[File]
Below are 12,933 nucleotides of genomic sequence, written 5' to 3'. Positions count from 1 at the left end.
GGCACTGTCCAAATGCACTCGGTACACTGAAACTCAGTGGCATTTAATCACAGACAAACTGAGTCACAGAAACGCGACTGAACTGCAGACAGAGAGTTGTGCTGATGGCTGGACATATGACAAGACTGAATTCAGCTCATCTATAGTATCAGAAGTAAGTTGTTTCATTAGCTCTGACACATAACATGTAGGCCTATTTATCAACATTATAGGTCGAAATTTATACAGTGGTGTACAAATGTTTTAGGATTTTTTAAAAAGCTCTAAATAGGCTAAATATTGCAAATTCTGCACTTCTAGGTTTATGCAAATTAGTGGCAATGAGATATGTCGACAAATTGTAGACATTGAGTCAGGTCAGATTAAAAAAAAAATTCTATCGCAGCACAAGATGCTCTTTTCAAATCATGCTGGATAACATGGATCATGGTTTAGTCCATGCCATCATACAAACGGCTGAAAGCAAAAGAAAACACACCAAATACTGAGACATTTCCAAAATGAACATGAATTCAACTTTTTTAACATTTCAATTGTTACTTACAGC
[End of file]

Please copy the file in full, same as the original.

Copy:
Below are 12,933 nucleotides of genomic sequence, written 5' to 3'. Positions count from 1 at the left end.
GGCACTGTCCAAATGCACTCGGTACACTGAAACTCAGTGGCATTTAATCACAGACAAACTGAGTCACAGAAACGCGACTGAACTGCAGACAGAGAGTTGTGCTGATGGCTGGACATATGACAAGACTGAATTCAGCTCATCTATAGTATCAGAAGTAAGTTGTTTCATTAGCTCTGACACATAACATGTAGGCCTATTTATCAACATTATAGGTCGAAATTTATACAGTGGTGTACAAATGTTTTAGGATTTTTTAAAAAGCTCTAAATAGGCTAAATATTGCAAATTCTGCACTTCTAGGTTTATGCAAATTAGTGGCAATGAGATATGTCGACAAATTGTAGACATTGAGTCAGGTCAGATTAAAAAAAAAATTCTATCGCAGCACAAGATGCTCTTTTCAAATCATGCTGGATAACATGGATCATGGTTTAGTCCATGCCATCATACAAACGGCTGAAAGCAAAAGAAAACACACCAAATACTGAGACATTTCCAAAATGAACATGAATTCAACTTTTTTAACATTTCAATTGTTACTTACAGC